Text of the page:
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Laramie Movie Scope:
The Queen of Versailles

Rich and poor both suffer in housing bubble collapse

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by Robert Roten, Film Critic
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November 12, 2012 -- The history of the economic meltdown of 2008 is a tale of millions of people losing their homes to foreclosure. I assume this damage was largely limited to the middle class, but some of the nation's wealthiest people were also hit hard. “The Queen of Versailles” is a documentary of the personal history of one rich family's struggle to adapt to a new economic and emotional reality after the housing bubble burst. What is revealed here is both ugly and sad.

A documentary crew followed the super rich Florida family of timeshare mogul David Siegel and Jacqueline Siegel both before and after the financial crisis that hit their Westgate Resorts time-share empire. Before the crisis, the Siegel family was flying high, with many famous, rich friends in business, politics and show business. They held huge parties in their big house. Siegel brags that he got George W. Bush elected by some unspecified illegal means in Florida. If true, this would be ironic since it was Bush's policies of financial deregulation and lax oversight of the financial industry that led to Siegel's downfall.

Siegel built his financial empire on vacation time shares. His Westgate Resorts empire was the world's largest property timeshare company. He sold people on the idea of luxury vacations in time share units more luxurious than most top-end hotels. But his whole empire was built on a house of cards. It was built on money loaned by banks at low interest rates.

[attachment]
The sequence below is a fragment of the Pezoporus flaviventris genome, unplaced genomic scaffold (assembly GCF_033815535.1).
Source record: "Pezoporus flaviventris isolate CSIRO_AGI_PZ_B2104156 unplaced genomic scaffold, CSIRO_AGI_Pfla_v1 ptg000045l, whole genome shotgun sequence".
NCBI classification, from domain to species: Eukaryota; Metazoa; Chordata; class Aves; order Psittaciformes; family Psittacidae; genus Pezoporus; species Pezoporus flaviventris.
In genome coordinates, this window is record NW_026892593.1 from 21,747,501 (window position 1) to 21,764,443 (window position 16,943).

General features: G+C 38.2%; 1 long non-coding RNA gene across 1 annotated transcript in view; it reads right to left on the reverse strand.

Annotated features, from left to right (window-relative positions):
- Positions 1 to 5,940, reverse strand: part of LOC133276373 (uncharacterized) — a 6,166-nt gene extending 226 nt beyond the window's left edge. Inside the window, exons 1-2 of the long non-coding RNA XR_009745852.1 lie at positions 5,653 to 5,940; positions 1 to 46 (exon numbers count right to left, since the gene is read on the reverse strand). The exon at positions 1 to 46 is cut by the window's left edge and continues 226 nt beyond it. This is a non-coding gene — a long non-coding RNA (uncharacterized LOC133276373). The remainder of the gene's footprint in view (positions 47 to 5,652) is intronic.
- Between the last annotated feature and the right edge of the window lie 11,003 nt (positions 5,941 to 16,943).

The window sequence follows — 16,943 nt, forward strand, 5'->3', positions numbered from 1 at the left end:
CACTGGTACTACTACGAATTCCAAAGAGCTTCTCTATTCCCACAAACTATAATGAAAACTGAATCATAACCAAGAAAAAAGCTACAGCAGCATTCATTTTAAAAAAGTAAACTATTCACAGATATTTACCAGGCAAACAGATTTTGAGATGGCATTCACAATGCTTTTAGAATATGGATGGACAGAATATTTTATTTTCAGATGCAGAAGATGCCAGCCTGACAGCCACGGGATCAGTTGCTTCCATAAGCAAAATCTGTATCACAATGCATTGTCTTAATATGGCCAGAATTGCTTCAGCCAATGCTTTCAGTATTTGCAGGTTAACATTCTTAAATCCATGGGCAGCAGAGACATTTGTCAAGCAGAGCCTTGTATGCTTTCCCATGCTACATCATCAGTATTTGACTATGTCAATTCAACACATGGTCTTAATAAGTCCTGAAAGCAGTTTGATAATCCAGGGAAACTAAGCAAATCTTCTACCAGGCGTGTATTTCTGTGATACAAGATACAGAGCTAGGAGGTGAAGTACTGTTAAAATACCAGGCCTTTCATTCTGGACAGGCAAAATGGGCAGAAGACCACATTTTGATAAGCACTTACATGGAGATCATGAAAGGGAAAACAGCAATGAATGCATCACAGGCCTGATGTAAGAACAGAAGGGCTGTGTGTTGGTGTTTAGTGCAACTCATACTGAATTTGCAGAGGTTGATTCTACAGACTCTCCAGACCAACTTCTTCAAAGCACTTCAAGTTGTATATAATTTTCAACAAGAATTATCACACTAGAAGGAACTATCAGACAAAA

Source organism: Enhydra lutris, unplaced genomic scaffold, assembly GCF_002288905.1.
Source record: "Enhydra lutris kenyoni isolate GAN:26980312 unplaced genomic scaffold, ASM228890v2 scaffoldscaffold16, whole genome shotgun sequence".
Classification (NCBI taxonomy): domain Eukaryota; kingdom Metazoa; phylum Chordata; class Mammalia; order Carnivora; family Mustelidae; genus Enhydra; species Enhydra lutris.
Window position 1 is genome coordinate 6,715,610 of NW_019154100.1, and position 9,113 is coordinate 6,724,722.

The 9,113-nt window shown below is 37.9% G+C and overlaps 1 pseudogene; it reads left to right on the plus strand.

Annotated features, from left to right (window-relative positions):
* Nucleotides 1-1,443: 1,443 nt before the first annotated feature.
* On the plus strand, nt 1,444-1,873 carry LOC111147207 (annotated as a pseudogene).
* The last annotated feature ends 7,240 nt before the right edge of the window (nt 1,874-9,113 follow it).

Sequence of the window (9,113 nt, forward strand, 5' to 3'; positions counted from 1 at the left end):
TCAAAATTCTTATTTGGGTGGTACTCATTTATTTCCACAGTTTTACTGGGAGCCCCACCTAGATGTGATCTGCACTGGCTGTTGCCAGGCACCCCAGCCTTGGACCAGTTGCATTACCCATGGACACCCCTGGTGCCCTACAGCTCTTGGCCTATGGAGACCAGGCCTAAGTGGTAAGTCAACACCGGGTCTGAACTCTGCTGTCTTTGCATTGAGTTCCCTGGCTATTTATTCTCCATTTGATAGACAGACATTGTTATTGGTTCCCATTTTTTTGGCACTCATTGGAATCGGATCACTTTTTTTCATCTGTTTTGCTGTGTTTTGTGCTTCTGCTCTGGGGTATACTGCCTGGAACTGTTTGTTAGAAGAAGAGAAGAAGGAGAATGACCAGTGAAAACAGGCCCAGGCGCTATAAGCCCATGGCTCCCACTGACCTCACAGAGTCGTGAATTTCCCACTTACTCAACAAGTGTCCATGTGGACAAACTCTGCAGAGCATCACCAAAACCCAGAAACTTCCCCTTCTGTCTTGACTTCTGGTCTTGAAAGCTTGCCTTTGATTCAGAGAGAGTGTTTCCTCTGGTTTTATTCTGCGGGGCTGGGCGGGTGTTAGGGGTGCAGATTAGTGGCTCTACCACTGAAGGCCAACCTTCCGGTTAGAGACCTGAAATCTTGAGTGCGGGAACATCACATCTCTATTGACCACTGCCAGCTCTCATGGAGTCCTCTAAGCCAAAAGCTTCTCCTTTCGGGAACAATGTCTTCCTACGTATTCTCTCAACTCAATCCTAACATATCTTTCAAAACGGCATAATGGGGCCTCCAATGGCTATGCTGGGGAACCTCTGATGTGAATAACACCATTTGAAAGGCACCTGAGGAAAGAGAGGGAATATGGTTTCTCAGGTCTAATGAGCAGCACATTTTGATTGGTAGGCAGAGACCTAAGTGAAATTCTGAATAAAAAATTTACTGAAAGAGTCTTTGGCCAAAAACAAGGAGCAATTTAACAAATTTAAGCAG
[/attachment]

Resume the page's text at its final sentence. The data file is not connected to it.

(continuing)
Siegel's home and everything else he owned was mortgaged and that money was put back into the business in an endless cycle of acquisition and expansion. At the time the housing bubble burst, Siegel was building the largest private home in the U.S. Some 90,000 square feet in size. It was modeled after Versailles in France, and some Las Vegas architecture, too. At the same time, he was just finishing up his major new business construction project, a huge new Westgate Resort complex in Las Vegas.

Jacqueline (Jackie) Siegel, like her husband, came from a humble background and both had been married before. A stunning beauty in her youth, she was a model and major beauty contest winner, but she is no dumb blond. She also had a college degree related to computers and had worked for IBM. Siegel has an eye for beautiful women, and was a major sponsor of the Miss America beauty pageant. In the film, it seems like Jackie was a trophy wife. As she gets older, Siegel seems to get more emotionally distant from her. Jackie knows this and tries to stay young looking with numerous beauty and medical treatments.

When the financial collapse hits, at a very bad time for Siegel, he is immediately hit with a cash flow crisis. He can't get the bank loans he needs to keep his business running anymore. He is forced to lay off thousands of employees and put most of his properties up for sale. It appears as if Siegel could have gotten a government-backed restructuring deal like General Motors got, he could have gotten past the crisis in pretty good shape. This film shows what happens when you go through this process with no government help. The banking industry, which had been Siegel's friend and partner, quickly became Siegel's deadly enemy, refusing him the cash to keep his business going, and at the same time, forcing him to sell his most prized and profitable properties.